Shmita 2021 at Coastal Roots Farm
Information extracted from The Hazon Shmita Sourcebook
Introduction to Coastal Roots Farm
Coastal Roots Farm is a nonprofit Jewish community farm and education center where we practice organic farming, share our harvest with those who lack access, deliver farm-based educational programs, and foster inclusive spaces for people of all backgrounds to learn and celebrate. We are located in Encinitas, CA on land we recognize as indigenous to the Kumeyaay and Luiseño peoples.
The Jewish Calendar and Jewish Agricultural Values
Cycles of time are central to Jewish life. At Coastal Roots Farm we are guided by Earth’s seasons, the cycle of plant and animal life, and the cycle of the Jewish calendar including holidays whose celebrations often integrate seasonal foods.
Additionally, the Farm was founded on ancient Jewish traditions that uplift our mission and inform how we grow food, care for plants and animals, and connect with our neighbors. We recognize how values such as Kayamut (ecological sustainability), Bal Taschit (ethical consumption), K’vod Bruit (the dignity of all creations), and Peah (lining the corners of our feels with food for the stranger and poor) may be applied universally, and we invite community members of all backgrounds to participate to join us in exploring and realizing them.
What is Shmita?
Shmita is a year-long Sabbatical practice that was introduced in the Torah and occurs on the last year of a seven-year cycle. The Shmita year began at the turn of the Jewish New Year (Rosh Hashana) on Tuesday, September 7, 2021 (Hebrew year 5782).
Similar to the weekly Shabbat (Jewish Sabbath), Shmita exists within a cycle of seven. Whereas Shabbat marks one day of rest following six days of work, Shmita marks one year of rest following six years of work. Literally translating to “release,” Shmita is rooted in agricultural and economic systems. In the Shmita year, debts are to be forgiven, agricultural lands are to lie fallow, private land holdings are to become open to the commons, and staples such as food storage and perennial harvests are to be freely redistributed and accessible to all.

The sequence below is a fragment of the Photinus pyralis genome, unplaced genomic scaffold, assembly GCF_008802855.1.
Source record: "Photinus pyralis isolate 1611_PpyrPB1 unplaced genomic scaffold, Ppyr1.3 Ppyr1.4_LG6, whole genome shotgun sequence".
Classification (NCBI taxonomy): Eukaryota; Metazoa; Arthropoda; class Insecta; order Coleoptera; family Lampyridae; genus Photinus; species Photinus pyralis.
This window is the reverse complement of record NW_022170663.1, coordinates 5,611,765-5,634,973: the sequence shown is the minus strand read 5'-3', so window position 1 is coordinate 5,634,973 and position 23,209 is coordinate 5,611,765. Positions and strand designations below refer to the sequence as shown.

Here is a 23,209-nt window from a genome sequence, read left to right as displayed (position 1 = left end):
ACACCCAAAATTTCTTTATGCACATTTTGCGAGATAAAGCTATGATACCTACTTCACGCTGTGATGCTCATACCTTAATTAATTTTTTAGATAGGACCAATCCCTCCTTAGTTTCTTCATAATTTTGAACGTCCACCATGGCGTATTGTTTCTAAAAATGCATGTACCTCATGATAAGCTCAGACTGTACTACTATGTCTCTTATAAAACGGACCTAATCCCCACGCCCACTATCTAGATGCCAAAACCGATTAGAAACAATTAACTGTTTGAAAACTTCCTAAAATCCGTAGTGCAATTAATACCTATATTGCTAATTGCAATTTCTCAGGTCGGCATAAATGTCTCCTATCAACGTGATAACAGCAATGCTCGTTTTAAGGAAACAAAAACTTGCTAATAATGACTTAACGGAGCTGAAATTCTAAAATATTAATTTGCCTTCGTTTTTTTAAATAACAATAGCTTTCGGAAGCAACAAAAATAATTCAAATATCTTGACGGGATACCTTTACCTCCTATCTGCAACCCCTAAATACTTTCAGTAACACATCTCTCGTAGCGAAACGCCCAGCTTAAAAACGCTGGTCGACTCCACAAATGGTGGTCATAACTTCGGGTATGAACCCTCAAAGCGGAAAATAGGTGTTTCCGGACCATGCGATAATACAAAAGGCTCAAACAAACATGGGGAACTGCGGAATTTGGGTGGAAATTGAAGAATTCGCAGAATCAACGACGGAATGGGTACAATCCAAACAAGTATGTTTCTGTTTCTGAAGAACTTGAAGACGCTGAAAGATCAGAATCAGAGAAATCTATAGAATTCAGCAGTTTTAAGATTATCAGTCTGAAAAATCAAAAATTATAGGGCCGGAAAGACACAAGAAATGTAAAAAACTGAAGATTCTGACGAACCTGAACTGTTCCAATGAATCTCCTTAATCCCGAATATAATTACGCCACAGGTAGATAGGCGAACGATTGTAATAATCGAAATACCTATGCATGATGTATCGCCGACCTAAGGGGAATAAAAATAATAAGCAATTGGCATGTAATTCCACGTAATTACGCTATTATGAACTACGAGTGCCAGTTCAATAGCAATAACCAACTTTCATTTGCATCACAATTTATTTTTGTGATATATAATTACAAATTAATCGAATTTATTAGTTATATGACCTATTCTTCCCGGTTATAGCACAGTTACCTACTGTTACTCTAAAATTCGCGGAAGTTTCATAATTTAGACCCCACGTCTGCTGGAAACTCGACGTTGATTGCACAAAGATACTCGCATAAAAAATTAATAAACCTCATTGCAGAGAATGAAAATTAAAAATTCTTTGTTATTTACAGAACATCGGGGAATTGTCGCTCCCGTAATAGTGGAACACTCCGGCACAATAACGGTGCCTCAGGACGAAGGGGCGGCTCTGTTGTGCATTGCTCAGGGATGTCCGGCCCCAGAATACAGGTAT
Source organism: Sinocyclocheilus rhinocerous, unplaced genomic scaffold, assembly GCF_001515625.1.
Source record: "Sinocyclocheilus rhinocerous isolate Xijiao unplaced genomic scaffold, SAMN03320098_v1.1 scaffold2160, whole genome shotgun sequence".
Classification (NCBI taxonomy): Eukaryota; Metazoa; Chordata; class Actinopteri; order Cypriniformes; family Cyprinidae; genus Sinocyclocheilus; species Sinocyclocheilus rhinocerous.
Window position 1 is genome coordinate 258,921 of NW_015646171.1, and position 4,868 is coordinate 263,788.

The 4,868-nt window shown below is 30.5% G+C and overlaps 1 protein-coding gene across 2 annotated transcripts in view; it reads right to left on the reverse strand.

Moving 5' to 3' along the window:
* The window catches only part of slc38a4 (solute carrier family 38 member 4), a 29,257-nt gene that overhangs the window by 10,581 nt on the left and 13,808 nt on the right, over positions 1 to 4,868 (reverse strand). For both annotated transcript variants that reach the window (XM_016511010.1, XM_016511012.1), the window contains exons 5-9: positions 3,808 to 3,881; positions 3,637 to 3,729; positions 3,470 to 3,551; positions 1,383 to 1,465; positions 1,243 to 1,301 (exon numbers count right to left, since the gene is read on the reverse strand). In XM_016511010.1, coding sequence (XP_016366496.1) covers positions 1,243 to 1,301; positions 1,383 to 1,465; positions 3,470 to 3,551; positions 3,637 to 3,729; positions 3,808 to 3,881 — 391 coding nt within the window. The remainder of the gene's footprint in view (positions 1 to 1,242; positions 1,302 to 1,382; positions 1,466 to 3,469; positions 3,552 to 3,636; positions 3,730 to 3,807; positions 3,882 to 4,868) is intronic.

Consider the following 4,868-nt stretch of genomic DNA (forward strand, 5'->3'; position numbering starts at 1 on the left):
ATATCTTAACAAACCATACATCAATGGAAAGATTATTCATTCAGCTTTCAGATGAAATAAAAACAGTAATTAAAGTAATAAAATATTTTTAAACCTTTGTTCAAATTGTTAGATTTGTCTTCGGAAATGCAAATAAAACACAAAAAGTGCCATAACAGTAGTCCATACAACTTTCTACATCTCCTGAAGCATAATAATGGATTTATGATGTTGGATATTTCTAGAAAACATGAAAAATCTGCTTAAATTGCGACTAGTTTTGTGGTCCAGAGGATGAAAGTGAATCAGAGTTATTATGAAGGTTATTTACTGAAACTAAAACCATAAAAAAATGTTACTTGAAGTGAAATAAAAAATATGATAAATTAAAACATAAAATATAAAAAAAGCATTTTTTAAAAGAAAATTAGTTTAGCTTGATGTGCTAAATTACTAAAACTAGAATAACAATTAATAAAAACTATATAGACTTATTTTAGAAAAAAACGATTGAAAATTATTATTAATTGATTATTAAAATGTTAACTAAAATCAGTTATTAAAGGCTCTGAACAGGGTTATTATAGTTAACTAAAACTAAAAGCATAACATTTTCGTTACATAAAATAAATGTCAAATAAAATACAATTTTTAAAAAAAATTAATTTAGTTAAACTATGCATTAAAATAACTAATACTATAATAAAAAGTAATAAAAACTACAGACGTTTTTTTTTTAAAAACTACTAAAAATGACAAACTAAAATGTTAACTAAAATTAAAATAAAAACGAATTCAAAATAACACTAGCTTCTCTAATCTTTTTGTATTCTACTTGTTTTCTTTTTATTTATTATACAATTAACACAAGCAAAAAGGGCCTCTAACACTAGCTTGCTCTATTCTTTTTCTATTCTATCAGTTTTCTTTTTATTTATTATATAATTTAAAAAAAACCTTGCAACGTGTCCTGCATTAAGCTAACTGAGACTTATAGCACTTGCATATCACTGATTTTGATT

While this practice is only mandatory in the land of Israel and on kosher farms, many organizations choose to uphold the spirit of Shmita because of its modern day lessons about environmentalism and justice.
At its core, Shmita presents a paradigm that is rooted in fair share, equal access, resource distribution, a gift economy, and the collective commons.
The modern-day agricultural perspective reminds us of our responsibilities as land stewards: we honor the role of soil, minerals, rocks, communities of fungi, bacteria, earthworms, water, and more in promoting diverse forms of life, and allowing the land as well as the laborers to rest provides rejuvenation needed for long-term sustainability.
The modern-day economic perspective promotes equity through the concept of “ownerlessness.” The practice of cancelling debts offers a reset, and a reminder that our economy does not belong to any one corporation, person, or government.
While the ancient application of Shmita is not always practical (e.g. at Coastal Roots Farm, we cannot continue to feed 30,000 community members if all our fields were to lie fallow), we believe many lessons can be gleaned and applied.
This Shmita year, we invite our community to explore alongside us participate programs that highlight the following themes:
- Pursuing justice through regenerative agricultural practices and increased food access
- Deepening our identity as land stewards by uplifting indigenous land and agricultural practices
- Expanding our community’s understanding of food by looking at diverse plants and the various roles they play in our ecosystem